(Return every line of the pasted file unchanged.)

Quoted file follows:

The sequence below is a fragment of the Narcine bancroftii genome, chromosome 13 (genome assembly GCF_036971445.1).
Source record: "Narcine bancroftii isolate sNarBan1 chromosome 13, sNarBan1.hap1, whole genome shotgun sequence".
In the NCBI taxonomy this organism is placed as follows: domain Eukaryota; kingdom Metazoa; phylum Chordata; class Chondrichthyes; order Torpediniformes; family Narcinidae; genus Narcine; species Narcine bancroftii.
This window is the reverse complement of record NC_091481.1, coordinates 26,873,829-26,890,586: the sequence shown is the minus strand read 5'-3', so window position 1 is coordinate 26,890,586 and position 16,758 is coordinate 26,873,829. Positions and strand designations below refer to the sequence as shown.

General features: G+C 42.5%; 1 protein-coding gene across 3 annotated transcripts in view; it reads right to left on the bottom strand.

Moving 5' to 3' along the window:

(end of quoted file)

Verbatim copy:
The sequence below is a fragment of the Narcine bancroftii genome, chromosome 13 (genome assembly GCF_036971445.1).
Source record: "Narcine bancroftii isolate sNarBan1 chromosome 13, sNarBan1.hap1, whole genome shotgun sequence".
In the NCBI taxonomy this organism is placed as follows: domain Eukaryota; kingdom Metazoa; phylum Chordata; class Chondrichthyes; order Torpediniformes; family Narcinidae; genus Narcine; species Narcine bancroftii.
This window is the reverse complement of record NC_091481.1, coordinates 26,873,829-26,890,586: the sequence shown is the minus strand read 5'-3', so window position 1 is coordinate 26,890,586 and position 16,758 is coordinate 26,873,829. Positions and strand designations below refer to the sequence as shown.

General features: G+C 42.5%; 1 protein-coding gene across 3 annotated transcripts in view; it reads right to left on the bottom strand.

Moving 5' to 3' along the window: